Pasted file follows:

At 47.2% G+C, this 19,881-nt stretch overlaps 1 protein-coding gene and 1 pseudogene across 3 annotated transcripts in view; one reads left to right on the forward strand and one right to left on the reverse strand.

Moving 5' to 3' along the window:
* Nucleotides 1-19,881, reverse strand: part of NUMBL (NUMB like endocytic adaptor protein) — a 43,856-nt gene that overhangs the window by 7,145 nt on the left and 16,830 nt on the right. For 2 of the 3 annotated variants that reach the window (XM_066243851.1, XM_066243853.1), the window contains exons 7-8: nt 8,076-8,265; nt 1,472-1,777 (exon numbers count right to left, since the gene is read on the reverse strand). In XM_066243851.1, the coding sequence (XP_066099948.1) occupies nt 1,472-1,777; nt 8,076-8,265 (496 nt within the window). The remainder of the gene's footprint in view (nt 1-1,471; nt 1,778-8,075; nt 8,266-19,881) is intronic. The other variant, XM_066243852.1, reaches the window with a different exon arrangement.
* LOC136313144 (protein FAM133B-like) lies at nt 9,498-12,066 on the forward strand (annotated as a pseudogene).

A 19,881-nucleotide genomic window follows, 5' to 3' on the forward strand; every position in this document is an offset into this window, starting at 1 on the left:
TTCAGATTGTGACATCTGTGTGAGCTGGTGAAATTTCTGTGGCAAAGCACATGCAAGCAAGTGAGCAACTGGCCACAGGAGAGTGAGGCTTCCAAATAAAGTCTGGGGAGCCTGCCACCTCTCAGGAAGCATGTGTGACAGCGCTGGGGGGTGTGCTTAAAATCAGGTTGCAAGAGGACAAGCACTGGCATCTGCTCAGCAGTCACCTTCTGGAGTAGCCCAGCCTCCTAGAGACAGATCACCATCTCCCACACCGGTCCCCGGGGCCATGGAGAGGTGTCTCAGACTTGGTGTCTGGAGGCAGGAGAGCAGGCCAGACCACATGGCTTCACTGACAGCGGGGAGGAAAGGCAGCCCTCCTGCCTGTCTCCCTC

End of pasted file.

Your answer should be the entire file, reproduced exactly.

At 47.2% G+C, this 19,881-nt stretch overlaps 1 protein-coding gene and 1 pseudogene across 3 annotated transcripts in view; one reads left to right on the forward strand and one right to left on the reverse strand.

Moving 5' to 3' along the window:
* Nucleotides 1-19,881, reverse strand: part of NUMBL (NUMB like endocytic adaptor protein) — a 43,856-nt gene that overhangs the window by 7,145 nt on the left and 16,830 nt on the right. For 2 of the 3 annotated variants that reach the window (XM_066243851.1, XM_066243853.1), the window contains exons 7-8: nt 8,076-8,265; nt 1,472-1,777 (exon numbers count right to left, since the gene is read on the reverse strand). In XM_066243851.1, the coding sequence (XP_066099948.1) occupies nt 1,472-1,777; nt 8,076-8,265 (496 nt within the window). The remainder of the gene's footprint in view (nt 1-1,471; nt 1,778-8,075; nt 8,266-19,881) is intronic. The other variant, XM_066243852.1, reaches the window with a different exon arrangement.
* LOC136313144 (protein FAM133B-like) lies at nt 9,498-12,066 on the forward strand (annotated as a pseudogene).

A 19,881-nucleotide genomic window follows, 5' to 3' on the forward strand; every position in this document is an offset into this window, starting at 1 on the left:
TTCAGATTGTGACATCTGTGTGAGCTGGTGAAATTTCTGTGGCAAAGCACATGCAAGCAAGTGAGCAACTGGCCACAGGAGAGTGAGGCTTCCAAATAAAGTCTGGGGAGCCTGCCACCTCTCAGGAAGCATGTGTGACAGCGCTGGGGGGTGTGCTTAAAATCAGGTTGCAAGAGGACAAGCACTGGCATCTGCTCAGCAGTCACCTTCTGGAGTAGCCCAGCCTCCTAGAGACAGATCACCATCTCCCACACCGGTCCCCGGGGCCATGGAGAGGTGTCTCAGACTTGGTGTCTGGAGGCAGGAGAGCAGGCCAGACCACATGGCTTCACTGACAGCGGGGAGGAAAGGCAGCCCTCCTGCCTGTCTCCCTC